Bill Maher had a couple of guests this week who spoke about the Federal Reserve. Fortunately, one had a clue about the topic. Strangely, though, neither Maher himself (who confessed to ignorance on the topic) nor his guest (who merely demonstrated ignorance on the topic) was the least shy about offering an opinion about what the Fed should or should not do. The guest who did have a clue was Niall Ferguson, who is one of the world’s leading experts on finance and the Fed, and was able to rein in the nonsense that passed as commentary and likely would have gone far off the beam had it been left unchecked.
But what amazes me is the willingness of Maher and his one guest to offer opinions about what should be done with the Fed. We don’t do this in other domains. Imagine letting a group of citizens sit around and agree to the best means of performing heart surgery or constructing a nuclear power plant. We don’t let the average person define what engine design will get the best mileage but we let the average person decide whether the Federal Reserve should or should not have certain powers. This might just turn out to be one of the weaknesses of democracy.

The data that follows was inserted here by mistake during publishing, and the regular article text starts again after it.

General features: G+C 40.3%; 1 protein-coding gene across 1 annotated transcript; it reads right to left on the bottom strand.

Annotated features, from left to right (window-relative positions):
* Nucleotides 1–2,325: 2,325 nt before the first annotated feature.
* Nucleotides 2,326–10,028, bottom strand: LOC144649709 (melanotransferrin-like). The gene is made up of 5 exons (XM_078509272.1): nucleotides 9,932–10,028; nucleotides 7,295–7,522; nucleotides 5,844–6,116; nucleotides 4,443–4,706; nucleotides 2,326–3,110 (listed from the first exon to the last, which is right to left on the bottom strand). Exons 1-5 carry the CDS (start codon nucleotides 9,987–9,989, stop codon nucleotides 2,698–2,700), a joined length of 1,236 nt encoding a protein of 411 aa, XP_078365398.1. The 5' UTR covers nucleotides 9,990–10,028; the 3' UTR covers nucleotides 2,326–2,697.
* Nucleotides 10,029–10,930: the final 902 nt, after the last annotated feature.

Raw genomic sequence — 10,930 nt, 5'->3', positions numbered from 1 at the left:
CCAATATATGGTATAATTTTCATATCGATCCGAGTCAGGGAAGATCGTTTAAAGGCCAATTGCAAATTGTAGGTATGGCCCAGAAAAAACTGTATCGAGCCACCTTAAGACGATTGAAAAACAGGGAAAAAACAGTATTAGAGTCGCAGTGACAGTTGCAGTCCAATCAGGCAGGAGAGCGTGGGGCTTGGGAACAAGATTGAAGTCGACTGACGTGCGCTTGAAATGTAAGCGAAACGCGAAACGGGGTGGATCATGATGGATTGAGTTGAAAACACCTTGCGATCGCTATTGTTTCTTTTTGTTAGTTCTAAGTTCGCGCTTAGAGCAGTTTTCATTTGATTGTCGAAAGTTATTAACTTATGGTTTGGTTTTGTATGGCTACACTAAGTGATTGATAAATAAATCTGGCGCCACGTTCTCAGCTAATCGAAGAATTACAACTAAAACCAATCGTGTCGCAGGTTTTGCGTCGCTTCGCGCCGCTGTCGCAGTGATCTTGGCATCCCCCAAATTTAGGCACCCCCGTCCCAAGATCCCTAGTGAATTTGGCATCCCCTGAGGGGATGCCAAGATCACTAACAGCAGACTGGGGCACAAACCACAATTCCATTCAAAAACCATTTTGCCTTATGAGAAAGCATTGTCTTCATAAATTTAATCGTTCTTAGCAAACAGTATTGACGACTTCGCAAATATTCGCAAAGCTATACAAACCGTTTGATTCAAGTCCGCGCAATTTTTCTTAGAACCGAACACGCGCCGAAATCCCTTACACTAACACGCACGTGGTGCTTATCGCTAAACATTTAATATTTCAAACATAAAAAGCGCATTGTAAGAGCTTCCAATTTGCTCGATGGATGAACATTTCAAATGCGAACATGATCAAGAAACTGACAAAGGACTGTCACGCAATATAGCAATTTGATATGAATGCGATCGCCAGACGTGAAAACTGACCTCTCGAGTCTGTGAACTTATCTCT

One of my heroes, W. Edwards Deming, once said that you can trust a man who knows his limitations. The same could be said of voters. Fortunately, for now, we do have a Fed and it is run by experts. Sadly, the voters and politicians who are watching its performance still seem little aware of what a crisis it has averted with its policy.
The good news is that we Americans don’t just readily accept the opinion of so-called experts; the bad news is that we Americans don’t just easily accept the opinion of so-called experts. I sometimes wonder if Americans’ love for imposing their less than carefully arrived at opinions in this time of increasing complexity and resultant need for expertise might not create a spectacular collision or two before we decide to again trust experts.